Trump impeachment: Senior Republican rants about being forced to go to morning hearing for votes

Conrad Duncan


A senior Republican went on a furious rant about being forced to attend a morning hearing after Democrats delayed impeachment votes just before midnight on Thursday.

The House Judiciary Committee engaged in 14 hours of fiery debate over articles of impeachment against Donald Trump before Jerry Nadler, the Democratic committee chairman, surprised members by postponing voting until 10am on Friday.

Doug Collins, the Republican ranking member, was enraged by the decision and objected to Democrats scheduling work for him on a Friday morning.

“The chairman just ambushed the entire committee and did not have any consultation with the ranking member… we’re going to have votes at 10am in the morning,” Mr Collins told reporters after the decision.

“Without consulting the ranking member, without consulting schedules of anybody.”

Louie Gohmert, a Republican congressman for Texas, also shouted that the decision was “Stalinesque”.

Mr Nadler said he was postponing the votes so members could “search their consciences” before making a judgement on the articles.

Democrats were frustrated yesterday by what they saw as a “blatant effort” to drag out the hearing, according to CNN congressional correspondent Manu Raju.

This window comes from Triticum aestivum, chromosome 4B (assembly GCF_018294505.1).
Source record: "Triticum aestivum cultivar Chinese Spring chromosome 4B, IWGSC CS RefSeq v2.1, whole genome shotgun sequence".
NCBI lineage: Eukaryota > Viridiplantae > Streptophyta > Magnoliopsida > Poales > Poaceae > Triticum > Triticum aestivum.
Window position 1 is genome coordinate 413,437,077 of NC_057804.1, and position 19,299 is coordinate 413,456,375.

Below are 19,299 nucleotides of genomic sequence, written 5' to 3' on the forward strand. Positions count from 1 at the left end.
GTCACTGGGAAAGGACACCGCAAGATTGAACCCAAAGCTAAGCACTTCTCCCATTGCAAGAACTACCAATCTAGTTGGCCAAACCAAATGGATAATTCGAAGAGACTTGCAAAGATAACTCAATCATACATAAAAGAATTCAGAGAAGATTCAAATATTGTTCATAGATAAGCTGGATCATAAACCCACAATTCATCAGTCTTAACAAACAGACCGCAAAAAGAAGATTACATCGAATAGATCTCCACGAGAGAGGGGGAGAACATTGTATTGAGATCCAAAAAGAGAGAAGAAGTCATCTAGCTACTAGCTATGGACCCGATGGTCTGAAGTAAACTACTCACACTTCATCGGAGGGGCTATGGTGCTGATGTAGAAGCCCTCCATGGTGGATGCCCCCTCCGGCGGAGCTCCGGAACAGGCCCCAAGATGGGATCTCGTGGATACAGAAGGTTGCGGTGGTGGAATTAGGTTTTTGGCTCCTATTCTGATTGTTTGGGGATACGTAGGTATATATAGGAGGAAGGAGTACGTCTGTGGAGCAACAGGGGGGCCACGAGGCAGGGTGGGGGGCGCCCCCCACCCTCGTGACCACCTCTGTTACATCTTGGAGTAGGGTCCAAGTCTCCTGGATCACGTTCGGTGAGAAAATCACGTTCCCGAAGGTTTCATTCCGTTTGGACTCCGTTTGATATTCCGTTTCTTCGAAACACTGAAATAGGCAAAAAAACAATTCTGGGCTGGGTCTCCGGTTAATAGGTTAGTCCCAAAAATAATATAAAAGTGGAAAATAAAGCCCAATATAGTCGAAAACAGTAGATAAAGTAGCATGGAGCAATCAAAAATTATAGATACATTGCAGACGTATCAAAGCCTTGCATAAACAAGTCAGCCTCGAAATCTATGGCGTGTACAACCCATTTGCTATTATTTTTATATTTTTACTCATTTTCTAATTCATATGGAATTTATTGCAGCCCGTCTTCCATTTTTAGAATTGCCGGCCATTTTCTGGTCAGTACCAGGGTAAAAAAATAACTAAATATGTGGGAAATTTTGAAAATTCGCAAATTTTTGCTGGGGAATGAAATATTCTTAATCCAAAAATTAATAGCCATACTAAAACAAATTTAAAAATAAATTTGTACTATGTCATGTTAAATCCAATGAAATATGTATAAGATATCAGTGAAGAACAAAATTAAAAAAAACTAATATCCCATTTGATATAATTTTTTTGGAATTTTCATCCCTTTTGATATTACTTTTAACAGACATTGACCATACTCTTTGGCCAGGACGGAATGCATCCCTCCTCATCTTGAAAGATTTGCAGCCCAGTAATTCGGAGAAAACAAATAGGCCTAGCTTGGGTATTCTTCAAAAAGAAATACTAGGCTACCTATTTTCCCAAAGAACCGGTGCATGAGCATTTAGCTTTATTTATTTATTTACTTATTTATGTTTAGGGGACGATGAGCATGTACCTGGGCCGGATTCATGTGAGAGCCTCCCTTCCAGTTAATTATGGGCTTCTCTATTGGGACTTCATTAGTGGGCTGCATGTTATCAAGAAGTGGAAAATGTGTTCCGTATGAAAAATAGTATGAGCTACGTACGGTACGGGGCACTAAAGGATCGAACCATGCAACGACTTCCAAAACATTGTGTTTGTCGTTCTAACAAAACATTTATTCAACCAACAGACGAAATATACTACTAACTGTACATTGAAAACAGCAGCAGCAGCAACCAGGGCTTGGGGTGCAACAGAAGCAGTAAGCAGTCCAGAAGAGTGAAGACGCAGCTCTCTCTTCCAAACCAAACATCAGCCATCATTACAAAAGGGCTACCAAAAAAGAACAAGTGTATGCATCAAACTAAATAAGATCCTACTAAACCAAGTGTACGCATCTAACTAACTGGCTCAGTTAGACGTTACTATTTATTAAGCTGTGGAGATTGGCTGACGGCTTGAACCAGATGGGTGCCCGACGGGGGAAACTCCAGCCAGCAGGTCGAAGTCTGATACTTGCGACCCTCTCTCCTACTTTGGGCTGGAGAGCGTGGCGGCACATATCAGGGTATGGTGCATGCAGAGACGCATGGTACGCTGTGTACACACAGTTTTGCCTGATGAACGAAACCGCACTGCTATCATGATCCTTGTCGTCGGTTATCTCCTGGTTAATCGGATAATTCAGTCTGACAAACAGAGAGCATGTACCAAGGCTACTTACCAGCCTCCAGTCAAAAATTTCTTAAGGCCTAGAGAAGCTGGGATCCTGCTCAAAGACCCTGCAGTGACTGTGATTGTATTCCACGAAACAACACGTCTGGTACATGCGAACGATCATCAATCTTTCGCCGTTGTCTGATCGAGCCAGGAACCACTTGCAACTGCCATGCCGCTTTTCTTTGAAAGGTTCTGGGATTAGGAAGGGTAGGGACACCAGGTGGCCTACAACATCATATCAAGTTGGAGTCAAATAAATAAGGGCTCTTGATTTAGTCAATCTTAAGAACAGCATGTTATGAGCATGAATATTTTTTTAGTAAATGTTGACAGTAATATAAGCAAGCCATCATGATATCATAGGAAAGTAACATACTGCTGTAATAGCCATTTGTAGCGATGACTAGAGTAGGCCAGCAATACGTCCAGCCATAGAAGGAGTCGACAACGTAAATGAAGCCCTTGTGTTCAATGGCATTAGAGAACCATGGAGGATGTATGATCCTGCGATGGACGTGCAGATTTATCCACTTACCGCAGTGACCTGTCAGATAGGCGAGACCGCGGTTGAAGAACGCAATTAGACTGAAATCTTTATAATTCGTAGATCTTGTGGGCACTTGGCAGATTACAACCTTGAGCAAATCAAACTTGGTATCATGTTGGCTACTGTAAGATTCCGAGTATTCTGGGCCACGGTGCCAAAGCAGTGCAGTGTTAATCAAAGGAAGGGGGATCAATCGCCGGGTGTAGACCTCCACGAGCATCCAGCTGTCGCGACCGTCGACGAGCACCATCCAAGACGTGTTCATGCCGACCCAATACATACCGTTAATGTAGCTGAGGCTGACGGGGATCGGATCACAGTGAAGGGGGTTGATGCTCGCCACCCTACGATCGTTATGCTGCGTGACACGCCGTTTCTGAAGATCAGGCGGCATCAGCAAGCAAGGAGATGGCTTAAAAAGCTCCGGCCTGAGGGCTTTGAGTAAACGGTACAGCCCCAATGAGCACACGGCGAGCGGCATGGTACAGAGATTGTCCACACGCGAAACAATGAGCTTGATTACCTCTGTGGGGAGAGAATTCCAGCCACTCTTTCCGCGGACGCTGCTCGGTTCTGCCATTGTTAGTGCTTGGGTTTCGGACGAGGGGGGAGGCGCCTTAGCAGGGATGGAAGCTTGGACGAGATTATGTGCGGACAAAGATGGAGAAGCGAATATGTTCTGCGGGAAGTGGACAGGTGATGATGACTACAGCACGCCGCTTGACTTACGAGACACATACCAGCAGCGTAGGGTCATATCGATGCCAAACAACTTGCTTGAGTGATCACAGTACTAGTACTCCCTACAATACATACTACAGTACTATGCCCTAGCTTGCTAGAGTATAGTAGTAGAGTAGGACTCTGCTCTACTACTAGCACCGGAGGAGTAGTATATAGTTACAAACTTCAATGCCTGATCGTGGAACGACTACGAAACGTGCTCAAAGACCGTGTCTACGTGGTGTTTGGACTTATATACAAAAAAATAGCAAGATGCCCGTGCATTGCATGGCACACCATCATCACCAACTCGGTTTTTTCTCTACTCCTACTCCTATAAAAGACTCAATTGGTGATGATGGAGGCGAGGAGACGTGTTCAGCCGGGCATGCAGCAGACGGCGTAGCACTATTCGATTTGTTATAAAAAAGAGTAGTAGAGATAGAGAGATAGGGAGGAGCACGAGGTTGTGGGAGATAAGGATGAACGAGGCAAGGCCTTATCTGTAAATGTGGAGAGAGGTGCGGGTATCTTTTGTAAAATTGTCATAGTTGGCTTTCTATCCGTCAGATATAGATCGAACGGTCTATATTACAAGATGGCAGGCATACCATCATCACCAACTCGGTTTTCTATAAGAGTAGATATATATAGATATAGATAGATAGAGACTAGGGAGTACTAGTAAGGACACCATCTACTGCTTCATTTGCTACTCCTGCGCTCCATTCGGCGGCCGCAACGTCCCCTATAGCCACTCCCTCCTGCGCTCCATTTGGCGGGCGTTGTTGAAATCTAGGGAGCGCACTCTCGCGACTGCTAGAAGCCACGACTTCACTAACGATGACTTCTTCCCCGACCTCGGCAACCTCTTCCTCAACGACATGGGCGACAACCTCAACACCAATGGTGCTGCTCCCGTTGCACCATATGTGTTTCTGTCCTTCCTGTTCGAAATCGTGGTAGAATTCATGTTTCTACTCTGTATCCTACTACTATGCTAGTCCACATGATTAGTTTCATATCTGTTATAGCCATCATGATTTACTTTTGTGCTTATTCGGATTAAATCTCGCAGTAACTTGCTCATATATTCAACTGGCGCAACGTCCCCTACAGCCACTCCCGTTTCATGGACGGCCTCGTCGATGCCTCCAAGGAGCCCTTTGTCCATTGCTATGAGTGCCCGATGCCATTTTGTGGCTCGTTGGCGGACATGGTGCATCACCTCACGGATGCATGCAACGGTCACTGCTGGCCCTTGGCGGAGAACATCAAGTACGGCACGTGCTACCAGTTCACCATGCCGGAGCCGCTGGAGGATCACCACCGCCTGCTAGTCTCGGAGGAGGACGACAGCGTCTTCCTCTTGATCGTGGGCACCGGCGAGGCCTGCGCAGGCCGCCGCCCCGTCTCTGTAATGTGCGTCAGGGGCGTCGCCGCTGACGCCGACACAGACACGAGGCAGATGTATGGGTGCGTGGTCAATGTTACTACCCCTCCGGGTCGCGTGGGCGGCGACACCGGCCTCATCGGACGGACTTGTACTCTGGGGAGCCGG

“Republicans dragged out today’s mark-up to last 13 hours & force us to vote in the middle of the night,” Debbie Mucarsel-Powell, a Democratic committee member, wrote on Twitter.

“Instead, we will vote tomorrow morning in the light of day in front of the American people.”

Republicans reportedly told members of the committee they would only prolong the hearing until 5pm, CNN said.

“This committee is more concerned about getting on TV in the morning than it was finishing its job tonight and letting the members go home.” Mr Collins complained.

“This was the most bush league thing I have seen, forever.”

Two articles of impeachment have been brought against Mr Trump – one for abuse of power and the other for obstructing Congress.

Both articles are related to allegations that the president withheld congressionally-approved US military aid and a White House visit to Ukraine to force its leader into announcing an investigation into his 2020 election rival Joe Biden.

Although Mr Trump has denied any wrongdoing, several high-profile US diplomats and foreign service officials have testified about their concerns over his behaviour.

Gordon Sondland, the US ambassador to the EU, directly implicated the president in his testimony in November and said senior administration officials, such as secretary of state Mike Pompeo, were aware of a scheme to pressure Ukraine.

“Everyone was in the loop. It was not secret,” Mr Sondland said.

Republicans in Congress have focussed on arguing that Democrats are conducting an improper inquiry, rather than attempting to defend Mr Trump’s conduct with Ukraine.

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